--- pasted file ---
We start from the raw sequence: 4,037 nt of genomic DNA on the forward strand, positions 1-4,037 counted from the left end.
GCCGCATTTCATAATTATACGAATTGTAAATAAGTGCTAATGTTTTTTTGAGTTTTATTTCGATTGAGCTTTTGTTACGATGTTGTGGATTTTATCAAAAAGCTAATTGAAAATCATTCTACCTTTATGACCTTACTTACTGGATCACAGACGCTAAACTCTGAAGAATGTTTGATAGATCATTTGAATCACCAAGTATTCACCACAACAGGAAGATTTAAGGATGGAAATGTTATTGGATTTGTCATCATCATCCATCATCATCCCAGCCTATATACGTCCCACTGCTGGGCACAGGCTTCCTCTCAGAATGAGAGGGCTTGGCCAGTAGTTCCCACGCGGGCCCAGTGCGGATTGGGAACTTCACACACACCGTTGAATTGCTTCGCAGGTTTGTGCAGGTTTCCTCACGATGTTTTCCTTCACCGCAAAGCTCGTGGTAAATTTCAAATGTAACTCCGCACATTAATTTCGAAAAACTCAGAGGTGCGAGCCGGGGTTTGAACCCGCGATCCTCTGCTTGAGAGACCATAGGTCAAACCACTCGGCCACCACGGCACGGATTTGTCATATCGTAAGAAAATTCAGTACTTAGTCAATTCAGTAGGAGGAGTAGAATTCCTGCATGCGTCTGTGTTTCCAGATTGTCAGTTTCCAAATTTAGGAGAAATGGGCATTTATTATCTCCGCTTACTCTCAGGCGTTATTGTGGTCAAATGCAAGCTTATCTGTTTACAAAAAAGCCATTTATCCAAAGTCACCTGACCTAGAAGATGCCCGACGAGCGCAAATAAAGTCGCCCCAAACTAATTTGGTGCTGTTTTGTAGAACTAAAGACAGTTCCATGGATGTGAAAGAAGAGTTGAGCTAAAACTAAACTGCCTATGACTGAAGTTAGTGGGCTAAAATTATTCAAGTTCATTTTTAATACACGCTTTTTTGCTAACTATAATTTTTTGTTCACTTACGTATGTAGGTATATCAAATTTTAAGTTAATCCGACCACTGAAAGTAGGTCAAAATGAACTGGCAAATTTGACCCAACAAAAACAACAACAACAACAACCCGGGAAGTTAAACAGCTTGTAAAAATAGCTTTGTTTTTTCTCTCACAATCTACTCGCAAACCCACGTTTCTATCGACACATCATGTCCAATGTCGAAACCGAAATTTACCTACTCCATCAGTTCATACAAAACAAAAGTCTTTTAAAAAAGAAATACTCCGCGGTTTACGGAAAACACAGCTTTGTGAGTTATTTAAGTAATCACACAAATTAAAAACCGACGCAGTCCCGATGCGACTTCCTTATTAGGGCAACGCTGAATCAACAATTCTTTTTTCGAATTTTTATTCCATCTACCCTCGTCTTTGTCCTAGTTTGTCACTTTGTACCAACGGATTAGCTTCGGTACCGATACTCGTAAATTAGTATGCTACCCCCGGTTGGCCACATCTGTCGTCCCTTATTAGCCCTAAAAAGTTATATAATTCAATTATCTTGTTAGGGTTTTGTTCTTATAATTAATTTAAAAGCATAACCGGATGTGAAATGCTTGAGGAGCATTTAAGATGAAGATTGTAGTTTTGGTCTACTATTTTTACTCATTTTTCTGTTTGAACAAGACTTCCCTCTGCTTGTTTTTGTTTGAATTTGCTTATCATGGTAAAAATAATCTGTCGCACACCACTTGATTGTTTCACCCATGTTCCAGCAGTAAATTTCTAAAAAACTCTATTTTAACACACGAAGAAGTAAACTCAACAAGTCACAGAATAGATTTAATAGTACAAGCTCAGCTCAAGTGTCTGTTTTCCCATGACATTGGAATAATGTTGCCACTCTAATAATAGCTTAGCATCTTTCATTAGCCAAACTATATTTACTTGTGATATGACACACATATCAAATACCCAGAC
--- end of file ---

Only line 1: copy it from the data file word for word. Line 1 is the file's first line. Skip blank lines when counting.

We start from the raw sequence: 4,037 nt of genomic DNA on the forward strand, positions 1-4,037 counted from the left end.